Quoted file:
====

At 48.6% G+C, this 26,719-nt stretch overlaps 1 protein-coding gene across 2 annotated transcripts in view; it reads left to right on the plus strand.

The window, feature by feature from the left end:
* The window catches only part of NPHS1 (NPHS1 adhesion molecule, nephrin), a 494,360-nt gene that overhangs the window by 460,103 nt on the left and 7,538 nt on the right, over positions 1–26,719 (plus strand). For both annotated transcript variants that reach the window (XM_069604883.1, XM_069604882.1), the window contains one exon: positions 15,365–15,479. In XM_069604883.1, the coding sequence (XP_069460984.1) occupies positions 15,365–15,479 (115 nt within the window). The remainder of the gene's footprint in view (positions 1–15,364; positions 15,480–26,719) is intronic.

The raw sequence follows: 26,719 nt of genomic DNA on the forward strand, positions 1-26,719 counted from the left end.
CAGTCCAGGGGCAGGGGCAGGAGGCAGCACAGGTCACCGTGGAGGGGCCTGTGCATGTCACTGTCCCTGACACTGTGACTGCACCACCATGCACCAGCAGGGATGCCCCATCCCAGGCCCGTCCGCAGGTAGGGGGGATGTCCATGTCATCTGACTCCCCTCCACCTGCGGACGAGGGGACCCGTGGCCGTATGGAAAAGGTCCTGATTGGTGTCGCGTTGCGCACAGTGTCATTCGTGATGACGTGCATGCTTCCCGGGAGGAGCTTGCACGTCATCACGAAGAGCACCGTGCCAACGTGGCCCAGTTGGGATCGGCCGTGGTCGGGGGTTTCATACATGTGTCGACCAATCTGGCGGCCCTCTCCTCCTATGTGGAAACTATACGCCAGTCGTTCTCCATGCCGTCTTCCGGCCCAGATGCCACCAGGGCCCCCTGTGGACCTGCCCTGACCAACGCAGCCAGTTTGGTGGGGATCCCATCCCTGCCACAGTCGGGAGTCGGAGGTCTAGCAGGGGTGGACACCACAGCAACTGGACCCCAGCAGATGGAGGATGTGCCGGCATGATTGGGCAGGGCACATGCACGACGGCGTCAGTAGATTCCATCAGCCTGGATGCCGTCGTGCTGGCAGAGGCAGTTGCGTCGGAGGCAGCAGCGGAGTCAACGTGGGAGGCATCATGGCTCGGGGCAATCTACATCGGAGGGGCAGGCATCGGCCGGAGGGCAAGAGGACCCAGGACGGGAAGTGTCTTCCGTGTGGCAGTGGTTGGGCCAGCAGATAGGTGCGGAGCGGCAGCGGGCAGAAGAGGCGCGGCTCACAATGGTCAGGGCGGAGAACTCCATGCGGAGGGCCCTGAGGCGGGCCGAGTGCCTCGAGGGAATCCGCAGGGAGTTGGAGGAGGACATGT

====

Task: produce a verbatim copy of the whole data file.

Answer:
At 48.6% G+C, this 26,719-nt stretch overlaps 1 protein-coding gene across 2 annotated transcripts in view; it reads left to right on the plus strand.

The window, feature by feature from the left end:
* The window catches only part of NPHS1 (NPHS1 adhesion molecule, nephrin), a 494,360-nt gene that overhangs the window by 460,103 nt on the left and 7,538 nt on the right, over positions 1–26,719 (plus strand). For both annotated transcript variants that reach the window (XM_069604883.1, XM_069604882.1), the window contains one exon: positions 15,365–15,479. In XM_069604883.1, the coding sequence (XP_069460984.1) occupies positions 15,365–15,479 (115 nt within the window). The remainder of the gene's footprint in view (positions 1–15,364; positions 15,480–26,719) is intronic.

The raw sequence follows: 26,719 nt of genomic DNA on the forward strand, positions 1-26,719 counted from the left end.
CAGTCCAGGGGCAGGGGCAGGAGGCAGCACAGGTCACCGTGGAGGGGCCTGTGCATGTCACTGTCCCTGACACTGTGACTGCACCACCATGCACCAGCAGGGATGCCCCATCCCAGGCCCGTCCGCAGGTAGGGGGGATGTCCATGTCATCTGACTCCCCTCCACCTGCGGACGAGGGGACCCGTGGCCGTATGGAAAAGGTCCTGATTGGTGTCGCGTTGCGCACAGTGTCATTCGTGATGACGTGCATGCTTCCCGGGAGGAGCTTGCACGTCATCACGAAGAGCACCGTGCCAACGTGGCCCAGTTGGGATCGGCCGTGGTCGGGGGTTTCATACATGTGTCGACCAATCTGGCGGCCCTCTCCTCCTATGTGGAAACTATACGCCAGTCGTTCTCCATGCCGTCTTCCGGCCCAGATGCCACCAGGGCCCCCTGTGGACCTGCCCTGACCAACGCAGCCAGTTTGGTGGGGATCCCATCCCTGCCACAGTCGGGAGTCGGAGGTCTAGCAGGGGTGGACACCACAGCAACTGGACCCCAGCAGATGGAGGATGTGCCGGCATGATTGGGCAGGGCACATGCACGACGGCGTCAGTAGATTCCATCAGCCTGGATGCCGTCGTGCTGGCAGAGGCAGTTGCGTCGGAGGCAGCAGCGGAGTCAACGTGGGAGGCATCATGGCTCGGGGCAATCTACATCGGAGGGGCAGGCATCGGCCGGAGGGCAAGAGGACCCAGGACGGGAAGTGTCTTCCGTGTGGCAGTGGTTGGGCCAGCAGATAGGTGCGGAGCGGCAGCGGGCAGAAGAGGCGCGGCTCACAATGGTCAGGGCGGAGAACTCCATGCGGAGGGCCCTGAGGCGGGCCGAGTGCCTCGAGGGAATCCGCAGGGAGTTGGAGGAGGACATGT